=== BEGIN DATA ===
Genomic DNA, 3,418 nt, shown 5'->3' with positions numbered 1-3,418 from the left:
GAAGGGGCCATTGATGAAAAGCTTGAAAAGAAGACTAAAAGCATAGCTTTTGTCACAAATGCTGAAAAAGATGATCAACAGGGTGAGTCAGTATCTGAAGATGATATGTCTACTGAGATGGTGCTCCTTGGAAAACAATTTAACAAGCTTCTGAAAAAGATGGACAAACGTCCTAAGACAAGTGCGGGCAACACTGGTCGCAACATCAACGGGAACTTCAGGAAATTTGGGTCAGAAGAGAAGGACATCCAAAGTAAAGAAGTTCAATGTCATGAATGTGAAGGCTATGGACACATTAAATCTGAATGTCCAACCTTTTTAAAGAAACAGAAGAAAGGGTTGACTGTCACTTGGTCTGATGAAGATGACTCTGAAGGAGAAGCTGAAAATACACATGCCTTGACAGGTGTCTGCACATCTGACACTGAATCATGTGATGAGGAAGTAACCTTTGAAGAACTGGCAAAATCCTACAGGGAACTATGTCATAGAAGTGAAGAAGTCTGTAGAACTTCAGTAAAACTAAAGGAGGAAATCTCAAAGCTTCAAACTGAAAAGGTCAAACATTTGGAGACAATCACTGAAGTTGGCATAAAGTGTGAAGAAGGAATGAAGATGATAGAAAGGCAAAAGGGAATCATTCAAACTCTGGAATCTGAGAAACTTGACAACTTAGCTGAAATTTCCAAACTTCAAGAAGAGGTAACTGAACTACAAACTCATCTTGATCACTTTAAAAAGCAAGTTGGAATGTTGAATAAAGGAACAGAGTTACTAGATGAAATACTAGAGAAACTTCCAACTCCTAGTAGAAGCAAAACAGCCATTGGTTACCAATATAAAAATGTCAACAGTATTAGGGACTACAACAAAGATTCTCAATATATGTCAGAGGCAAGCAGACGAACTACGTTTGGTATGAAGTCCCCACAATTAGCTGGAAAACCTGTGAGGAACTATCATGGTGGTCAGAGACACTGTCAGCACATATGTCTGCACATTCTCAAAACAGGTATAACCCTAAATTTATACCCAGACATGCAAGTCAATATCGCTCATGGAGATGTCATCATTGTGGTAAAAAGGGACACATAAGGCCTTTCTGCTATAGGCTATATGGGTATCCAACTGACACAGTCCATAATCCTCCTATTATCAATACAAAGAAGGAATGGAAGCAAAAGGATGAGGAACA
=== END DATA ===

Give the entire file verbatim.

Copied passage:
Genomic DNA, 3,418 nt, shown 5'->3' with positions numbered 1-3,418 from the left:
GAAGGGGCCATTGATGAAAAGCTTGAAAAGAAGACTAAAAGCATAGCTTTTGTCACAAATGCTGAAAAAGATGATCAACAGGGTGAGTCAGTATCTGAAGATGATATGTCTACTGAGATGGTGCTCCTTGGAAAACAATTTAACAAGCTTCTGAAAAAGATGGACAAACGTCCTAAGACAAGTGCGGGCAACACTGGTCGCAACATCAACGGGAACTTCAGGAAATTTGGGTCAGAAGAGAAGGACATCCAAAGTAAAGAAGTTCAATGTCATGAATGTGAAGGCTATGGACACATTAAATCTGAATGTCCAACCTTTTTAAAGAAACAGAAGAAAGGGTTGACTGTCACTTGGTCTGATGAAGATGACTCTGAAGGAGAAGCTGAAAATACACATGCCTTGACAGGTGTCTGCACATCTGACACTGAATCATGTGATGAGGAAGTAACCTTTGAAGAACTGGCAAAATCCTACAGGGAACTATGTCATAGAAGTGAAGAAGTCTGTAGAACTTCAGTAAAACTAAAGGAGGAAATCTCAAAGCTTCAAACTGAAAAGGTCAAACATTTGGAGACAATCACTGAAGTTGGCATAAAGTGTGAAGAAGGAATGAAGATGATAGAAAGGCAAAAGGGAATCATTCAAACTCTGGAATCTGAGAAACTTGACAACTTAGCTGAAATTTCCAAACTTCAAGAAGAGGTAACTGAACTACAAACTCATCTTGATCACTTTAAAAAGCAAGTTGGAATGTTGAATAAAGGAACAGAGTTACTAGATGAAATACTAGAGAAACTTCCAACTCCTAGTAGAAGCAAAACAGCCATTGGTTACCAATATAAAAATGTCAACAGTATTAGGGACTACAACAAAGATTCTCAATATATGTCAGAGGCAAGCAGACGAACTACGTTTGGTATGAAGTCCCCACAATTAGCTGGAAAACCTGTGAGGAACTATCATGGTGGTCAGAGACACTGTCAGCACATATGTCTGCACATTCTCAAAACAGGTATAACCCTAAATTTATACCCAGACATGCAAGTCAATATCGCTCATGGAGATGTCATCATTGTGGTAAAAAGGGACACATAAGGCCTTTCTGCTATAGGCTATATGGGTATCCAACTGACACAGTCCATAATCCTCCTATTATCAATACAAAGAAGGAATGGAAGCAAAAGGATGAGGAACA